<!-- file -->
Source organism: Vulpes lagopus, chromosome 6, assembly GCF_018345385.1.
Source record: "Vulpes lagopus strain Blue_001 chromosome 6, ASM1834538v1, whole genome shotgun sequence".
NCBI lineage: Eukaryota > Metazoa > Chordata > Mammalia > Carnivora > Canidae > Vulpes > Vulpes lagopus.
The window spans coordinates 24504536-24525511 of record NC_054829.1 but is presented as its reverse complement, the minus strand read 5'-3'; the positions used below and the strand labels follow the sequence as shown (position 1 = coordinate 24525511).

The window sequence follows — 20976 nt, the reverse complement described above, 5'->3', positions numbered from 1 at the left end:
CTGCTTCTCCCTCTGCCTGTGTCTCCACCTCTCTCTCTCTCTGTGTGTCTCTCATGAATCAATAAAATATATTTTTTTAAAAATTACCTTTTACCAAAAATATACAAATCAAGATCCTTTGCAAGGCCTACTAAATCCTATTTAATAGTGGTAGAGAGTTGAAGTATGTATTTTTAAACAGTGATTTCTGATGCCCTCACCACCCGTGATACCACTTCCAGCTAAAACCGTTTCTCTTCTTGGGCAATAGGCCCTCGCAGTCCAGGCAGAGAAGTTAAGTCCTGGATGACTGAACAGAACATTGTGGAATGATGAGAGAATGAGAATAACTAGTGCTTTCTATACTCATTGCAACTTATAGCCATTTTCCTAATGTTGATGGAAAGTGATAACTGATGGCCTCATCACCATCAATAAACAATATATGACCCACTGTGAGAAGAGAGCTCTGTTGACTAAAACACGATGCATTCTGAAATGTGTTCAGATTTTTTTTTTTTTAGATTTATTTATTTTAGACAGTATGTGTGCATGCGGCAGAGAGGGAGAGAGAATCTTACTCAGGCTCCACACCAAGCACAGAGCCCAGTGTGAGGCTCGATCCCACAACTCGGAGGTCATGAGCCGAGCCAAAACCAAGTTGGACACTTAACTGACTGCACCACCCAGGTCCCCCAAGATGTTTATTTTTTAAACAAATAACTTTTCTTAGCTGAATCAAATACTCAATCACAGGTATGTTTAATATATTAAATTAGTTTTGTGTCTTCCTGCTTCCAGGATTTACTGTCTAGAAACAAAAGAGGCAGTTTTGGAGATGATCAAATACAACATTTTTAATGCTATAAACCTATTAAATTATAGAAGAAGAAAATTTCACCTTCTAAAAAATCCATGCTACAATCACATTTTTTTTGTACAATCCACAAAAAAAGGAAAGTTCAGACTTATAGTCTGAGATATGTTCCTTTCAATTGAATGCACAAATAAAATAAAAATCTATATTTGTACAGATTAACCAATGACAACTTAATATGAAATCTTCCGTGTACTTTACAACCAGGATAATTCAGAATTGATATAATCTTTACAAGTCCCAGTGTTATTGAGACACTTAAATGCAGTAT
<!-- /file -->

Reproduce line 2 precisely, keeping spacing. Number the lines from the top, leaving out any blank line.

Source record: "Vulpes lagopus strain Blue_001 chromosome 6, ASM1834538v1, whole genome shotgun sequence".